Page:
01 Nov Joel Shapiro Talks Public Art, Henry Moore, And The Pursuits Of An Artist
Joel Shapiro has been constructing artworks both massive and minuscule since the 1960s. His signature rectangular shapes adorn the interior halls of galleries and the exterior expanses of public spaces in at least 20 states across America. So it’s not necessarily a surprise that the artist is an honoree at this year’s Americans for the Arts, receiving the organization’s Outstanding Contributions to the Arts Award.
In anticipation of the gala on October 21, we spoke to Shapiro about his public art legacy, his early years as a professional artist and his admiration for the sculptors before him:
You’ve been working in the art world for over four decades. As a college student in the 1960s, what influenced your decision to become a professional artist? Did you face any pushback or external pressure to entering the field?
I think my idea of being an artist goes back to childhood. My mother was talented and expansive, and my father articulate and critical. My parents were friendly with artists –- one exiled painter taught art classes in our basement. I studied art in high school. That is what I was good at. Perhaps a truly inspiring moment was when I was in elementary school and saw a magical documentary on [Aristide] Maillol. Although ancient, he seemed so full of life, ecstatic even. That is what I wanted to be, but it took years to find my way. I think the only pushback was self-inflicted.
Before you became a full time artist, you spent a few years in India in the Peace Corp. How did this experience, if at all, inform your art making?
My two years in India were more influential than anything else in my decision to pursue my own work. I think being away from my own culture and immersed in another, and seemingly free from my own history, was a very present and liberating experience. I was able to rid myself of assumed ideas of what others thought I should be. I really decided what I could be, and that was an artist.
Your work is featured in outdoor spaces across the United States, not to mention in American museums and various locations around the globe. Countless art admirers have seen your work — even if they aren’t necessarily aware of it. As an artist, how has the ubiquity of public artworks affected the way you’ve chosen to create?
Working publicly, outside the studio, you adjust the context of the work but not necessarily the content. I don’t think public work can afford to abandon intimacy but it is hard to do on a large scale. You address the requirement of the situation. I’m not talking about narrative so much as immersing oneself in the context and struggling within that until you find a viable solution. It is the same process of discovery just different circumstances. Artists have fleeting moments of inspiration which are very exciting. The realization of a meaningful thought or form can be a truly ecstatic experience. It does not last long. It does happen regardless of context.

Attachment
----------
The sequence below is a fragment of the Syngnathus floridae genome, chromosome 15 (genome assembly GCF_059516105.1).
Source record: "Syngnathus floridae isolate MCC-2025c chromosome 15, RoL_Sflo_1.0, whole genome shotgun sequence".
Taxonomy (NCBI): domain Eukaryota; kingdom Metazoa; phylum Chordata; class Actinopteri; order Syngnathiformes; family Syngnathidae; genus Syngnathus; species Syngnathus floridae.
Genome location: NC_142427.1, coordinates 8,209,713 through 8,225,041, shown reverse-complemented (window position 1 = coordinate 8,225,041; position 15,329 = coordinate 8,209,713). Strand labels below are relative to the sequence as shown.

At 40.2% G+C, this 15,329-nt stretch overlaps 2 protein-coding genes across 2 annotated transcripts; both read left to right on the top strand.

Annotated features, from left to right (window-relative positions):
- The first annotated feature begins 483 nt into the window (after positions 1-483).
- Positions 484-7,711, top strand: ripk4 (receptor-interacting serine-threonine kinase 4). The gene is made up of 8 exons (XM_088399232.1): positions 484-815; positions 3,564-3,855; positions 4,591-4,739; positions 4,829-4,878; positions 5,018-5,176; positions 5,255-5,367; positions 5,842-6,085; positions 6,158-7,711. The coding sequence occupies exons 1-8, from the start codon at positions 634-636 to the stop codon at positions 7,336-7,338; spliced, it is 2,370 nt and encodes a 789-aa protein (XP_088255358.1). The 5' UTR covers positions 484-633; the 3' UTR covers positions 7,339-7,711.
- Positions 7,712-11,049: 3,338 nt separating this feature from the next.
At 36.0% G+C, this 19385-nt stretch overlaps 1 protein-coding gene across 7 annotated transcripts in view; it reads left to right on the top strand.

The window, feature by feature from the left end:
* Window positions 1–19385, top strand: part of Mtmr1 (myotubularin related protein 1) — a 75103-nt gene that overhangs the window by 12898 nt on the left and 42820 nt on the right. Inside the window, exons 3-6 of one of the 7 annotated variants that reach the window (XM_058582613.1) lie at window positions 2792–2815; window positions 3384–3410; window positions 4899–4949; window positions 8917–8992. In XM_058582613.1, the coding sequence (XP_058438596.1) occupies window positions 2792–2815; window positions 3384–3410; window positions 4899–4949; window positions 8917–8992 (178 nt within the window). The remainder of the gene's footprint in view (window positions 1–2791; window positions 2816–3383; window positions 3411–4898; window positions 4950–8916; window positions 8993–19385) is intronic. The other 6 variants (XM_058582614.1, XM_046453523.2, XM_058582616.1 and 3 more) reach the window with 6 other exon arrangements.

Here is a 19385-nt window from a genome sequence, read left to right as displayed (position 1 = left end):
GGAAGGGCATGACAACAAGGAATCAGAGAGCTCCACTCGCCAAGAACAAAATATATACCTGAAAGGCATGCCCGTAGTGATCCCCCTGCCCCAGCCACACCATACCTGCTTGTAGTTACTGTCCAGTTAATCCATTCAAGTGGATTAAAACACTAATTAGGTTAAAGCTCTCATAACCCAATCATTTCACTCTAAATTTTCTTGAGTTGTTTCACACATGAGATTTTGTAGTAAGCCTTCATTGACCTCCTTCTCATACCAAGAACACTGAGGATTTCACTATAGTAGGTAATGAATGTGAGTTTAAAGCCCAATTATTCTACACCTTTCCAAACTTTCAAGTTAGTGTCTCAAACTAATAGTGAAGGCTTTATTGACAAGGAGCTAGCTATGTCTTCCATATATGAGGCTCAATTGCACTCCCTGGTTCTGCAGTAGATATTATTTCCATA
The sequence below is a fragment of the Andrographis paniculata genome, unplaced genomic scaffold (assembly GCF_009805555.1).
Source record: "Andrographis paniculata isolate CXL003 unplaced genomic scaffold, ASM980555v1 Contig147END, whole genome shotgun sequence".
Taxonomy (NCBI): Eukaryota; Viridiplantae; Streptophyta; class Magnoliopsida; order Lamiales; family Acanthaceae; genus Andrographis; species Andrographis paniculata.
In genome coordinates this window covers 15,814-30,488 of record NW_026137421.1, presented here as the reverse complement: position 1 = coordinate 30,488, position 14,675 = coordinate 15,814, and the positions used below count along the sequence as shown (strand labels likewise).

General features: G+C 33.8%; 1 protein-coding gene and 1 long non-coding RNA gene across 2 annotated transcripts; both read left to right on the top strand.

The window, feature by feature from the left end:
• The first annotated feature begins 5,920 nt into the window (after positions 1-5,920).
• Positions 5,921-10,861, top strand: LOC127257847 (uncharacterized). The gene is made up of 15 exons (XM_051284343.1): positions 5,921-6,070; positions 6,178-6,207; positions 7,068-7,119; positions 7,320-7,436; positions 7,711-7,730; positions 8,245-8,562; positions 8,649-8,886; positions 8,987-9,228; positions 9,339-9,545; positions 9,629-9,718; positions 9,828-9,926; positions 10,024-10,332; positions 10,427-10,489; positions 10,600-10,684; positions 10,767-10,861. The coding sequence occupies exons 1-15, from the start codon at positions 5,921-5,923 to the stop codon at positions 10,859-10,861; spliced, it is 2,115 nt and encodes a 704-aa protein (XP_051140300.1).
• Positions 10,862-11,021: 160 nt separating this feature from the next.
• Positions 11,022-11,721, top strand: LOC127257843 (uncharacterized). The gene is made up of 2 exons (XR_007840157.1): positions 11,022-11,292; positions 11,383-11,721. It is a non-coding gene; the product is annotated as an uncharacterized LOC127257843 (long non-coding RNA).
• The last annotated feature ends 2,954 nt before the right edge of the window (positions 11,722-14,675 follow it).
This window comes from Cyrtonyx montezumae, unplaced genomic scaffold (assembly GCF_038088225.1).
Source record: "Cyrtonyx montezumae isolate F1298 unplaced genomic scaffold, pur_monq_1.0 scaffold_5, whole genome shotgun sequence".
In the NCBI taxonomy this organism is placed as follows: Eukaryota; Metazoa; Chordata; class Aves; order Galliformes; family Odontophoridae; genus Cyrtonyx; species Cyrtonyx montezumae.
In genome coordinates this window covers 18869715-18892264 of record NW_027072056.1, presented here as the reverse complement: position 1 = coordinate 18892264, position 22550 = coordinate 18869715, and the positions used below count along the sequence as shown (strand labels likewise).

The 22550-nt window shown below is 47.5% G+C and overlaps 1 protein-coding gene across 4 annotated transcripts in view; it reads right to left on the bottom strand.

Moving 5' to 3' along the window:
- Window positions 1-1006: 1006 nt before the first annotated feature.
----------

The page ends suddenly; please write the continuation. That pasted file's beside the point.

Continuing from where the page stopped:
Is there one installation in the U.S. that holds a special place in your heart — be it for its location, timing, aesthetic?
I’m partial to the work at the [United States Holocaust Memorial Museum]. It was an extremely challenging if not impossible task to make a form that could at least in some manner communicate the profound tragedy and psychotic brutality of that time. The opportunity to try to project all one’s thoughts into a condensed form is irresistible –- that is what sculpture is. Life is altered but it continues –- that is something that we must recognize. I took my grandchildren to the museum last year and found the work so moving and so well cared for and integral to the entire museum.
The New York Times called you your “generation’s answer to Henry Moore.” Do you agree with the comparison? Perhaps that’s an easy parallel to draw — are there any artists viewers might be surprised to know inspired you?
I’m not sure about that. The danger of public work is that it obscures everything else one has done. I think Henry Moore is a great sculptor and has a wonderful command of scale. I am flattered by the comparison. I am interested in what makes work endure. What qualities, what aspect of our condition, does great work touch –- evoke. The entire body of work, the pursuit, of an artist is the most interesting. As I mature I still think there is room for growth. I see greater continuity between sculptors. There is much to learn. Giacometti — a profound body of intimate work. Calder –- so exuberant and free. David Smith –- massive struggle and invention. Richard Serra –- factualness. Houdin’s haunting surface. Bernini –- boldness and authority. Rude, Rodin. Saint Gaudens… the Shaw Memorial is profound.
There is so much out there. It seems to be a necessary expression of our humanity. We need to look more carefully.
Last question — If you could give young artists one piece advice on achieving longevity in the art world, what would it be?